Striking camera shots are not properly synchronized with narration. So, what is left are masterful visuals, interesting premise, intriguing plot and existing story structure that looses its focus towards the end of the second act. And it's all done in a favor of abstract imagery and out of place scenes that take too long, while the main premise is left ignored. By the closing credits, the viewer feels unwelcomed.
The great pre-Star Wars science fiction film of the 70s, even if some of its El Topo surrealistic touches are a bit overdone. Bowie's distanced personality and rampant cocaine addiction provided him with an appropriately alien sheen - he's no actor, but he's a really compelling amateur. Only in the 21st century have we seen sci-fi return in this form, where 'alienation' as a concept is explored (Under the Skin?).
For such a heavy science fiction premise picturing Bowie as an alien is not such a stretch for the imagination! I really enjoyed this movie and appreciated the pacing to cut away the road to success and jump to the exploration of humanity. The majesty of Bowie was astounding and the reaction to his transformation scarring. Topping this I loved the conversations playing bewteen scenes on the television and in person.
Far from perfect, The Man Who Fell To Earth uses Bowie brilliantly, in his first starring film role, and also gets decent performances from Candy Clark and Rip Torn, among others. The editing and visuals are sublime, the script resonates beautifully at times, and I now view this as a near-masterpiece, despite the flaws.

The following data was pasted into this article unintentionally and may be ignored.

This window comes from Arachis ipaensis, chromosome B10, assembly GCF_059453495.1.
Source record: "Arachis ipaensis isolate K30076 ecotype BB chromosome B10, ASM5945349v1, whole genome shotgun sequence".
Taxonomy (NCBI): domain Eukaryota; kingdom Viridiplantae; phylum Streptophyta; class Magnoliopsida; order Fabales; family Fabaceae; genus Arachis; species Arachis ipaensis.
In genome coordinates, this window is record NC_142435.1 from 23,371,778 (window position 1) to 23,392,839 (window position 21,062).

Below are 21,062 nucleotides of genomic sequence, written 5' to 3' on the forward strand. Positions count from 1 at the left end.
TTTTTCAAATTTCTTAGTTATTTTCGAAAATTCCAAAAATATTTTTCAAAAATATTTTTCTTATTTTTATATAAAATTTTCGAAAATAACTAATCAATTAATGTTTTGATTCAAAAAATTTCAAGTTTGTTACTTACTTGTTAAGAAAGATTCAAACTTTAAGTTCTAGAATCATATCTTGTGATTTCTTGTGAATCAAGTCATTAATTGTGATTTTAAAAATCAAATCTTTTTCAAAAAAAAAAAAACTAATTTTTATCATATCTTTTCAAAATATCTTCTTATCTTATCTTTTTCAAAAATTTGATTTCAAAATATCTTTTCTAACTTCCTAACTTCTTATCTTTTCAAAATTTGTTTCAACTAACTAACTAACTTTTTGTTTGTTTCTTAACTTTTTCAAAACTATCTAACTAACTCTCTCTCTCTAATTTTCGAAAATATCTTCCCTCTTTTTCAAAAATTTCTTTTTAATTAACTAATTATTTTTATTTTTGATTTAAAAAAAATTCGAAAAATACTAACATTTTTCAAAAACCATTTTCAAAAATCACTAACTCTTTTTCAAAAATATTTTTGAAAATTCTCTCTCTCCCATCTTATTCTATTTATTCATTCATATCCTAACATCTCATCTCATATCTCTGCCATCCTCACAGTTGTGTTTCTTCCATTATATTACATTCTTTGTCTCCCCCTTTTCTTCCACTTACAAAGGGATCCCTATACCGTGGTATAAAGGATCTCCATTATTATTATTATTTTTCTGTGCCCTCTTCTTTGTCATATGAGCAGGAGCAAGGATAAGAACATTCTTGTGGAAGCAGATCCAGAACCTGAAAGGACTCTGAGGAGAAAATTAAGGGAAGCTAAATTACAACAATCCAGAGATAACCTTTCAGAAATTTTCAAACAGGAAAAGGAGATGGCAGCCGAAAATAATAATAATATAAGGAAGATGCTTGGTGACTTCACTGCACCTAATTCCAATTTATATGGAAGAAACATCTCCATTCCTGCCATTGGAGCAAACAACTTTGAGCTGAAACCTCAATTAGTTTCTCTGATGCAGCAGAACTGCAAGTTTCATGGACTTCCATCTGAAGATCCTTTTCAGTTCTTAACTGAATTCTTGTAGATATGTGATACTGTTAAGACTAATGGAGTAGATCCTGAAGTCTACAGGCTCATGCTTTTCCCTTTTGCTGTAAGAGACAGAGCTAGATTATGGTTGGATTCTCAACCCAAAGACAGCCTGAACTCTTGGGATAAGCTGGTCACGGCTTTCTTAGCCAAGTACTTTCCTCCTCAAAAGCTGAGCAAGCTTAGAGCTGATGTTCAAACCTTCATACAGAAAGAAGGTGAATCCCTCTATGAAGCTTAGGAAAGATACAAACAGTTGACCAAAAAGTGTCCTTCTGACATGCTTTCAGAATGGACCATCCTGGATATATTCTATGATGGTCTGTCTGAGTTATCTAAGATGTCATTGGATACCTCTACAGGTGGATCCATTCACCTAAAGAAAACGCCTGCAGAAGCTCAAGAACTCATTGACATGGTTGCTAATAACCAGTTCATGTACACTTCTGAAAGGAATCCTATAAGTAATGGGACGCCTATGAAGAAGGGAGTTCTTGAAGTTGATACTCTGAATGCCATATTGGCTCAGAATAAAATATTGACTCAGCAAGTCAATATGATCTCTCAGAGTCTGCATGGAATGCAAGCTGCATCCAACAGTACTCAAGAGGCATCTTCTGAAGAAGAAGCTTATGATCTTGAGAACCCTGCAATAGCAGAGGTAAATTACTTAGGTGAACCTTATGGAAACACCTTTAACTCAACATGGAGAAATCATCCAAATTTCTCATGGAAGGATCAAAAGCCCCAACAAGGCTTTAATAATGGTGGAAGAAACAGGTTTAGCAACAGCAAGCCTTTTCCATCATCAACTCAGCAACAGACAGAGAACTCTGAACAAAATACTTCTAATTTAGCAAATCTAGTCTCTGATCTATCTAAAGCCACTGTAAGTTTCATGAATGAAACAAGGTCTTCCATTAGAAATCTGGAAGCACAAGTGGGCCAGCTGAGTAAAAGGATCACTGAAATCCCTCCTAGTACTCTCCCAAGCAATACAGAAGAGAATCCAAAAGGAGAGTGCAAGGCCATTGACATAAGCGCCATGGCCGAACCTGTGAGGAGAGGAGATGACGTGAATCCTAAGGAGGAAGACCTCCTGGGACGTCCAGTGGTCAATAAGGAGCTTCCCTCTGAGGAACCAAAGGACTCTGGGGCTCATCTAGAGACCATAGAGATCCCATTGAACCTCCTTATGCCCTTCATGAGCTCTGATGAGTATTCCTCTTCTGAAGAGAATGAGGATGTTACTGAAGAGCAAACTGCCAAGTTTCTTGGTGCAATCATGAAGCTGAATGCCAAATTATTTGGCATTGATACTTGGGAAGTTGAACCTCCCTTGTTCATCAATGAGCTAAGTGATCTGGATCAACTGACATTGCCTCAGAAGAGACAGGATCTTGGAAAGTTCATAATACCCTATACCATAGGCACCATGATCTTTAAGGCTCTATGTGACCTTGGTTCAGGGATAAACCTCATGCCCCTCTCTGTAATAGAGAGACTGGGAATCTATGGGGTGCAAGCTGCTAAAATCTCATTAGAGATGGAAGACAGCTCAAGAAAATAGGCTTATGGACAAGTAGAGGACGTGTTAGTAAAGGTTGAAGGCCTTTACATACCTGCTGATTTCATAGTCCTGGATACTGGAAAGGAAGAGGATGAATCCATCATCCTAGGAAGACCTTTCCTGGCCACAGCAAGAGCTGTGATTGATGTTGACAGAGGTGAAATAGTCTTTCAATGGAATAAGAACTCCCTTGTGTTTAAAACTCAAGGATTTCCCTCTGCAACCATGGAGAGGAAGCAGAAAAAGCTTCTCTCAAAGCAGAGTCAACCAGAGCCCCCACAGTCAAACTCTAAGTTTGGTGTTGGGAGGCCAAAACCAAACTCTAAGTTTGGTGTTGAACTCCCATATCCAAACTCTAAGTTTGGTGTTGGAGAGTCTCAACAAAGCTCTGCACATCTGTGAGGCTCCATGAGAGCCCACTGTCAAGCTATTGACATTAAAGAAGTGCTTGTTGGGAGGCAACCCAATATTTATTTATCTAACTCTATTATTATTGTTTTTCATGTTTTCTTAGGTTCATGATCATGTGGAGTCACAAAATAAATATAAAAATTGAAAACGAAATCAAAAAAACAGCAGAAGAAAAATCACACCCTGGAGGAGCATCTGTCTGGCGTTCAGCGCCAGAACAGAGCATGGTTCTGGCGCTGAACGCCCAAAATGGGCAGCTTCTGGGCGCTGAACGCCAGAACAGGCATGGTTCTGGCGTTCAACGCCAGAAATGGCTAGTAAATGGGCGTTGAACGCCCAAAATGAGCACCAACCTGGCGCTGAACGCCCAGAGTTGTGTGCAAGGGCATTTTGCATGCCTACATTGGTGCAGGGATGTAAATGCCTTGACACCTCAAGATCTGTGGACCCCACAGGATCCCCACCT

"Are you Lithuanian?!" I can see the cult appeal from its unique moments, and they certainly kept me watching. Zoom in on a painting of a cross-eyed cat. Interrupt a dispute with a tray of freshly baked cookies. Feature an array of flaccid and bushy genitals. What a time capsule!
Worth a watch for the Bowie performance in alien acting, that is really commendable, but lacks in rythm and peppers the film with voyeuristic scenes that do not add much to the plot. Some of the experimental cinema is pretty cool as well. Too many scenes feel unfinished.
La performance de David Bowie - parfais dans sa totale étrangeté - est évidemment le grand atout de ce conte de science-fiction… mais le reste du casting ne démérite pas ! La lenteur du récit et le maintien d'un certain mystère se révèlent payants. Certes, Nicolas Roeg abuse de nombreux effets de style "typiquement 70's", mais l'histoire et son romantisme décalé restent les plus forts. Mélancolie extraterrestre…